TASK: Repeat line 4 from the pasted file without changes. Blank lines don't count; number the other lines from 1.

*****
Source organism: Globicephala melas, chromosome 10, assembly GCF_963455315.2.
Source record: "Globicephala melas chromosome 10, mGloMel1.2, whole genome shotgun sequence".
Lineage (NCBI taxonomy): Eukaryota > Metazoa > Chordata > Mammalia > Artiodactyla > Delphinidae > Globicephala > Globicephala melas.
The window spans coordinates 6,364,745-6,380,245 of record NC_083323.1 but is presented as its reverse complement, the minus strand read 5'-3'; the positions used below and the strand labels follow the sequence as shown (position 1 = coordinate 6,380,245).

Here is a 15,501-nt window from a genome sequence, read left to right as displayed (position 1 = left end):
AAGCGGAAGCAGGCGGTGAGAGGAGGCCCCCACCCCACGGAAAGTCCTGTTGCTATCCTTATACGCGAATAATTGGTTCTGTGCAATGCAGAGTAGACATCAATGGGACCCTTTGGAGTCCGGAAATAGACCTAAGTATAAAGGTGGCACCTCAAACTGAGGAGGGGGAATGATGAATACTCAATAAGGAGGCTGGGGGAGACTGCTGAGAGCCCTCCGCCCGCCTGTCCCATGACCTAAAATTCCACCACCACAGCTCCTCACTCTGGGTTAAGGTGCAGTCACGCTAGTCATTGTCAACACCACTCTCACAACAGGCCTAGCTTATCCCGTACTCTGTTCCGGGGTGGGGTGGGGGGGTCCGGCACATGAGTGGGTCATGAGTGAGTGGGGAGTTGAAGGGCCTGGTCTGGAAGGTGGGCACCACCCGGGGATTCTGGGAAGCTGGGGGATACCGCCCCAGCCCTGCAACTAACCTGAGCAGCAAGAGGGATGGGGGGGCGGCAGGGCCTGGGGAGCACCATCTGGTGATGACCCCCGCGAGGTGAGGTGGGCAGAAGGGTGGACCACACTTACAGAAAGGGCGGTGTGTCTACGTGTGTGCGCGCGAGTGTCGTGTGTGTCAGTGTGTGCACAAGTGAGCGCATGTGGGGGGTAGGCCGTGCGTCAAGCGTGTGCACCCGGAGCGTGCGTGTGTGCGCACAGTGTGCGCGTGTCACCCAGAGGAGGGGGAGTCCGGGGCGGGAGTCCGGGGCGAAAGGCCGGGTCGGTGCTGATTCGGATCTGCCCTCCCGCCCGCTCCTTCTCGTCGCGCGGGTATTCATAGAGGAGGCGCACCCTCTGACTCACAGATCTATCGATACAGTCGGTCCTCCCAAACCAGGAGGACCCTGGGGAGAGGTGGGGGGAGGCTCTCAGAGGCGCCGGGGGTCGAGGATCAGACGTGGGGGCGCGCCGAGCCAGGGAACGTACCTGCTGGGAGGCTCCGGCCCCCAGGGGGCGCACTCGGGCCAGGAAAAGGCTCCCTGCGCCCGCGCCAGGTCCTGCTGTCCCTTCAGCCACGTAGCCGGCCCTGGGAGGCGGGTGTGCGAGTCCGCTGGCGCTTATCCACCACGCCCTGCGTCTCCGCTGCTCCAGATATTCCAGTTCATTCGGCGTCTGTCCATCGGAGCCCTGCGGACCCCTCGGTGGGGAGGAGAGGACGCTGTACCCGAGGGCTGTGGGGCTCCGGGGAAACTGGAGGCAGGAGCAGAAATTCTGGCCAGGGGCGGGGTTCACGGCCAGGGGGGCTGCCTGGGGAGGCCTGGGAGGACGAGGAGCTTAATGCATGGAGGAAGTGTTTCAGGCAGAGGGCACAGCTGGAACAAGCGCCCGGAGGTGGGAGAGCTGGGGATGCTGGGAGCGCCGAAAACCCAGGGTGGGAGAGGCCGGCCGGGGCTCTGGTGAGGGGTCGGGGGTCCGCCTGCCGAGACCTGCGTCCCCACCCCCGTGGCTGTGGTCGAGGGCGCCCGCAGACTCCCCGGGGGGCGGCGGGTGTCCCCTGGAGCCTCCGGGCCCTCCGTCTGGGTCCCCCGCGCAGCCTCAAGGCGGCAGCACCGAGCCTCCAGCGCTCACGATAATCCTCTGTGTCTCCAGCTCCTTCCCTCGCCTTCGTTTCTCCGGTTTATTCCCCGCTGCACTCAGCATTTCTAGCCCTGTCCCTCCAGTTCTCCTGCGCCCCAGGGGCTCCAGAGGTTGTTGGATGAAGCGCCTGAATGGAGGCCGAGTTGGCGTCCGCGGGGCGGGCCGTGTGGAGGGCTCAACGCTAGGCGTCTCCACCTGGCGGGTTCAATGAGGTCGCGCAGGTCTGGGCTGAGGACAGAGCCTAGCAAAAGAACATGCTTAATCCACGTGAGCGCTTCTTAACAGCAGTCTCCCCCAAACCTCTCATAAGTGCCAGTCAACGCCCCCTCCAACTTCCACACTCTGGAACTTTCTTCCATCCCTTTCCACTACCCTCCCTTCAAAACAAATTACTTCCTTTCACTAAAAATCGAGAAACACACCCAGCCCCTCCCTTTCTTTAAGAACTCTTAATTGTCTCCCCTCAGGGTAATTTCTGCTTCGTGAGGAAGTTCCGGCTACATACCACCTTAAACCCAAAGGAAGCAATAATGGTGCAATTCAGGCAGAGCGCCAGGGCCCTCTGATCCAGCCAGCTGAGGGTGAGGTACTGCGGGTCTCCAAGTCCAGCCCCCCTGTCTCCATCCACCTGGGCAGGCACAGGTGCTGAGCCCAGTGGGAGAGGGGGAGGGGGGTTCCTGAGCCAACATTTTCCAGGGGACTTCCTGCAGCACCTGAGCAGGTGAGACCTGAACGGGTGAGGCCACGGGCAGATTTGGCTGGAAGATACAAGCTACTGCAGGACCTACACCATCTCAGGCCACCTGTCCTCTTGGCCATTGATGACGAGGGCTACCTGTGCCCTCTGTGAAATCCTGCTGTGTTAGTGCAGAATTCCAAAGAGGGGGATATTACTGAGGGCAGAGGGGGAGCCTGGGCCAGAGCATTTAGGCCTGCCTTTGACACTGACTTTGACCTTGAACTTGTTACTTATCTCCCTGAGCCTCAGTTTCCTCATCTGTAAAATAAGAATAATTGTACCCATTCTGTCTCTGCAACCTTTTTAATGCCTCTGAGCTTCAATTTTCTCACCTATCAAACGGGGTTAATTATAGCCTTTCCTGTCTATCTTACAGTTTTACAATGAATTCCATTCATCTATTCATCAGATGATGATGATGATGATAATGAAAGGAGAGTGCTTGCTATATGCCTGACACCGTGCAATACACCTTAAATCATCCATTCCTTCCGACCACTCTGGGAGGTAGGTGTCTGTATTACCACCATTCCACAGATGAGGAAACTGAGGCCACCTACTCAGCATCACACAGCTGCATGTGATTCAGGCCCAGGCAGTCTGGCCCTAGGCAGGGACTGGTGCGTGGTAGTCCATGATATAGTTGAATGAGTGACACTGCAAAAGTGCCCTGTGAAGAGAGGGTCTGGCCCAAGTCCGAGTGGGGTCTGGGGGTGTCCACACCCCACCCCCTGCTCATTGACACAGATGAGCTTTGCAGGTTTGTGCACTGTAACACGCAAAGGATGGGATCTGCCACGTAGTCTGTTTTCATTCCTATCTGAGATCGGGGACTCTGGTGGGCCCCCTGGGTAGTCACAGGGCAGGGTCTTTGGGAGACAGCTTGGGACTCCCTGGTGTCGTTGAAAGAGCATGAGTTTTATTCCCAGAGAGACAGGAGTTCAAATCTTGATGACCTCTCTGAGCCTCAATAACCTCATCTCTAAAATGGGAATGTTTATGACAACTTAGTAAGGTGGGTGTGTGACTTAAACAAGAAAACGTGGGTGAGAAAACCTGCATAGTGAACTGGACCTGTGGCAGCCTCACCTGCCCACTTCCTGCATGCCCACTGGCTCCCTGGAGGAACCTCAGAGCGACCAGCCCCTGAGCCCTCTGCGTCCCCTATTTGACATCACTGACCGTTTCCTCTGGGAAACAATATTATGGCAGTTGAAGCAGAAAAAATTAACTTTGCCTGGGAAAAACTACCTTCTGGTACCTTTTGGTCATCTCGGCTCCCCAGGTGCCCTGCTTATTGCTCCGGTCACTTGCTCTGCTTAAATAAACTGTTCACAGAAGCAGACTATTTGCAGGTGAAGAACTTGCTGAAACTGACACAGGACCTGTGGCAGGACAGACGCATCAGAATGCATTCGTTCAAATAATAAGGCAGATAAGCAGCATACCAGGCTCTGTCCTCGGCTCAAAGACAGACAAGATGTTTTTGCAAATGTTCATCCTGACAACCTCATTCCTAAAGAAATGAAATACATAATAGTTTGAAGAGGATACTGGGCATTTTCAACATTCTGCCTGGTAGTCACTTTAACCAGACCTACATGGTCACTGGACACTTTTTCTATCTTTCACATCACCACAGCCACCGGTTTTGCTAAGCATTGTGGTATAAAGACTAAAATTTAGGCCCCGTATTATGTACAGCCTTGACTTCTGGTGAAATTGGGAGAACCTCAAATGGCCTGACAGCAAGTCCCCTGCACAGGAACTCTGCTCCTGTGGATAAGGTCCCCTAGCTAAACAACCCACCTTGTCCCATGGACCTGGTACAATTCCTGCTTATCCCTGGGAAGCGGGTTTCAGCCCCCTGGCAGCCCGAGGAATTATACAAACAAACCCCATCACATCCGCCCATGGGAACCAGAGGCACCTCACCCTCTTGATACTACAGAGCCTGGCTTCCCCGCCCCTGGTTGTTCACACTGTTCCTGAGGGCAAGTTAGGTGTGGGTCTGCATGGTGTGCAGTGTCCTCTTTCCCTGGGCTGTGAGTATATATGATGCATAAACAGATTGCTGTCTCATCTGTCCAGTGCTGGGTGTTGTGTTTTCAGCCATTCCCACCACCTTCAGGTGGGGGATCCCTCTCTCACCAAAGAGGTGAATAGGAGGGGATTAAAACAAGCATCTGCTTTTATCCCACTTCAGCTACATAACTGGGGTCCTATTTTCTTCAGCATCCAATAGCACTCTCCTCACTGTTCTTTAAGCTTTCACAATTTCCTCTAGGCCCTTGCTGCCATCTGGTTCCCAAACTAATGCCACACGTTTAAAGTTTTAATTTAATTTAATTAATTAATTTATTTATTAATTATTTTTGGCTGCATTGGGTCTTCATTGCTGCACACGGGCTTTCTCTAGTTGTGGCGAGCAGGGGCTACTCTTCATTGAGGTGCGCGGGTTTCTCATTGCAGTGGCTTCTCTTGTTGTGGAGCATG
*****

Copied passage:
The window spans coordinates 6,364,745-6,380,245 of record NC_083323.1 but is presented as its reverse complement, the minus strand read 5'-3'; the positions used below and the strand labels follow the sequence as shown (position 1 = coordinate 6,380,245).